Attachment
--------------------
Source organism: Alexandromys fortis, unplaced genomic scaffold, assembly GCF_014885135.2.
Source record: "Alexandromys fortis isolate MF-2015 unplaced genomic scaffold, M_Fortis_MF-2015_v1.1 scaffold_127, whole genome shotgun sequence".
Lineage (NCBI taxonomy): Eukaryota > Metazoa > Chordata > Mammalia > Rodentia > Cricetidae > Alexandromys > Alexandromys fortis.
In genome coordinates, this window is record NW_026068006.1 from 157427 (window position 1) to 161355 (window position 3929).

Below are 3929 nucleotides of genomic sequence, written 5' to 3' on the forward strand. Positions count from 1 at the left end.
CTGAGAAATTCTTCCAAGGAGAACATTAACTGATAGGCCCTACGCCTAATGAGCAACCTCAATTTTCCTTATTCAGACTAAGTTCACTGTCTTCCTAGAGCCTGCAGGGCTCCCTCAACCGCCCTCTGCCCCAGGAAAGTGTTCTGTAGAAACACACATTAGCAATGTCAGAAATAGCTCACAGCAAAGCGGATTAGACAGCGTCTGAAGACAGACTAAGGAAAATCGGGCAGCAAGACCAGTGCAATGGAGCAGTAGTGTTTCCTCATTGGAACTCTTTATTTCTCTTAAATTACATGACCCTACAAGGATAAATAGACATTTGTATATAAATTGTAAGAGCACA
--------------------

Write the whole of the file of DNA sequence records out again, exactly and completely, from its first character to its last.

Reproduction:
Source organism: Alexandromys fortis, unplaced genomic scaffold, assembly GCF_014885135.2.
Source record: "Alexandromys fortis isolate MF-2015 unplaced genomic scaffold, M_Fortis_MF-2015_v1.1 scaffold_127, whole genome shotgun sequence".
Lineage (NCBI taxonomy): Eukaryota > Metazoa > Chordata > Mammalia > Rodentia > Cricetidae > Alexandromys > Alexandromys fortis.
In genome coordinates, this window is record NW_026068006.1 from 157427 (window position 1) to 161355 (window position 3929).

Below are 3929 nucleotides of genomic sequence, written 5' to 3' on the forward strand. Positions count from 1 at the left end.
CTGAGAAATTCTTCCAAGGAGAACATTAACTGATAGGCCCTACGCCTAATGAGCAACCTCAATTTTCCTTATTCAGACTAAGTTCACTGTCTTCCTAGAGCCTGCAGGGCTCCCTCAACCGCCCTCTGCCCCAGGAAAGTGTTCTGTAGAAACACACATTAGCAATGTCAGAAATAGCTCACAGCAAAGCGGATTAGACAGCGTCTGAAGACAGACTAAGGAAAATCGGGCAGCAAGACCAGTGCAATGGAGCAGTAGTGTTTCCTCATTGGAACTCTTTATTTCTCTTAAATTACATGACCCTACAAGGATAAATAGACATTTGTATATAAATTGTAAGAGCACA